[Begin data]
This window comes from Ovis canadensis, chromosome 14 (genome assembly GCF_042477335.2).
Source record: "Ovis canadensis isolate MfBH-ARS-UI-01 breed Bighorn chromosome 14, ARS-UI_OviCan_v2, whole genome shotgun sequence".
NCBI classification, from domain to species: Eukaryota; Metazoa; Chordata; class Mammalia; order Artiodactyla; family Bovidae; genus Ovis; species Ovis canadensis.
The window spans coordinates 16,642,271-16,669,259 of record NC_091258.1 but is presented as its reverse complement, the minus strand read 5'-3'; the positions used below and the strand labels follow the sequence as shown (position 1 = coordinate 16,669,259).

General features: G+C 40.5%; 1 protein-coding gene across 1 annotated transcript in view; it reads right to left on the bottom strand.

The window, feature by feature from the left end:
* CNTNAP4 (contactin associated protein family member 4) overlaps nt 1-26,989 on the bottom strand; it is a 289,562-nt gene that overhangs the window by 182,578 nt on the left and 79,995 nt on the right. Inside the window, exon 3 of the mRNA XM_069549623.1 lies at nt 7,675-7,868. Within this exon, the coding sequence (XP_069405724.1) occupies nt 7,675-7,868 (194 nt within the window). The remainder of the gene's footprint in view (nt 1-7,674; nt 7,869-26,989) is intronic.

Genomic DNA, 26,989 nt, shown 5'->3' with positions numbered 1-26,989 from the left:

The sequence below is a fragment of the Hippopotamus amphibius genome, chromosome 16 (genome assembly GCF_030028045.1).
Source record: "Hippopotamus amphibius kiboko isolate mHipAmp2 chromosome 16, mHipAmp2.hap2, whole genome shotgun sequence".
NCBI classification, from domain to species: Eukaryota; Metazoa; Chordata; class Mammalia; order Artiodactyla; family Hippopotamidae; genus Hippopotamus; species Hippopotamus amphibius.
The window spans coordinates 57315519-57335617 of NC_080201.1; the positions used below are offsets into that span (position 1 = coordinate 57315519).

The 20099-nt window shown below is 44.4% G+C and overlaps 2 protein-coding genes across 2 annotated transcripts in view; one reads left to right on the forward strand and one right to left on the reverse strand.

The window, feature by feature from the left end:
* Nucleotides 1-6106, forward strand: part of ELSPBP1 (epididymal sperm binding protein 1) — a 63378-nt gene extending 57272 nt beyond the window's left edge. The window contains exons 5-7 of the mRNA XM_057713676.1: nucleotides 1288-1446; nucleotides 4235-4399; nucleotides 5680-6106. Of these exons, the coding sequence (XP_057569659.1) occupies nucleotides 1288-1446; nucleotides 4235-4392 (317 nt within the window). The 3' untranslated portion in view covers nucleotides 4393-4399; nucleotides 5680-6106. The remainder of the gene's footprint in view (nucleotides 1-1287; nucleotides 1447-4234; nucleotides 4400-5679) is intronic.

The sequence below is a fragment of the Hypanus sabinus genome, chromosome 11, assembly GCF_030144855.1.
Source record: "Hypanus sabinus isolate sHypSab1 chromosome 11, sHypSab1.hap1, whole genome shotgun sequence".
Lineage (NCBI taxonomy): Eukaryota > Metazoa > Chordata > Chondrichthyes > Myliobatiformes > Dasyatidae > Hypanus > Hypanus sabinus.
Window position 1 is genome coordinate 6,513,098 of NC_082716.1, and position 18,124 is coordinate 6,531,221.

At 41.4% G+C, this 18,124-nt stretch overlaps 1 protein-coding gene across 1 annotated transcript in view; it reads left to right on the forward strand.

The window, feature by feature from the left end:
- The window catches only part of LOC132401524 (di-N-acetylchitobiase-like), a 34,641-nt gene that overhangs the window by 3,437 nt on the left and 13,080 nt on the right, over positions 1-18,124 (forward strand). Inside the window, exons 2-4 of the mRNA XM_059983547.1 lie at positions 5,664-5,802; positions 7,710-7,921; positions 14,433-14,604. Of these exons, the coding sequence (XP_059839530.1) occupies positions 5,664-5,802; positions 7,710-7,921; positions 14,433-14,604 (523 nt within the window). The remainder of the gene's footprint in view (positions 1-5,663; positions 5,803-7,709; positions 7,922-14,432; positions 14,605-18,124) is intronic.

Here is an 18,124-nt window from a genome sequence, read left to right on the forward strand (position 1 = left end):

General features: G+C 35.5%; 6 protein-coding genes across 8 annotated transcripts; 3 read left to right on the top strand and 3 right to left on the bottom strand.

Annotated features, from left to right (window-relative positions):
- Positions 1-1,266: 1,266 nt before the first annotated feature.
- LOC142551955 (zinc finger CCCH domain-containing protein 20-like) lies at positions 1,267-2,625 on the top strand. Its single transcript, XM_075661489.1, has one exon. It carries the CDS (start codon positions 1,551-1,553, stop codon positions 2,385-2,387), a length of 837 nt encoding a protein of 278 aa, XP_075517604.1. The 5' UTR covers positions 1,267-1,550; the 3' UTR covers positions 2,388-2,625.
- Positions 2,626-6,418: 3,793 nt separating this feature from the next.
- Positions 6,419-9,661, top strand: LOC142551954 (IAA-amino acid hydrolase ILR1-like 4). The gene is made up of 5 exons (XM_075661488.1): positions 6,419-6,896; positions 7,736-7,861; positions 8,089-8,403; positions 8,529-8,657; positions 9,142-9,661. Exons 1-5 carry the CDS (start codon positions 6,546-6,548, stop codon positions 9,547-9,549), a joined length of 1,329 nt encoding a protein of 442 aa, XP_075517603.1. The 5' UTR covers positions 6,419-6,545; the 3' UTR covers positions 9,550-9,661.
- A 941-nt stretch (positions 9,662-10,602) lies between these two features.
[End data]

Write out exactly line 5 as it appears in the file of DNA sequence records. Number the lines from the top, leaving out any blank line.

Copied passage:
General features: G+C 40.5%; 1 protein-coding gene across 1 annotated transcript in view; it reads right to left on the bottom strand.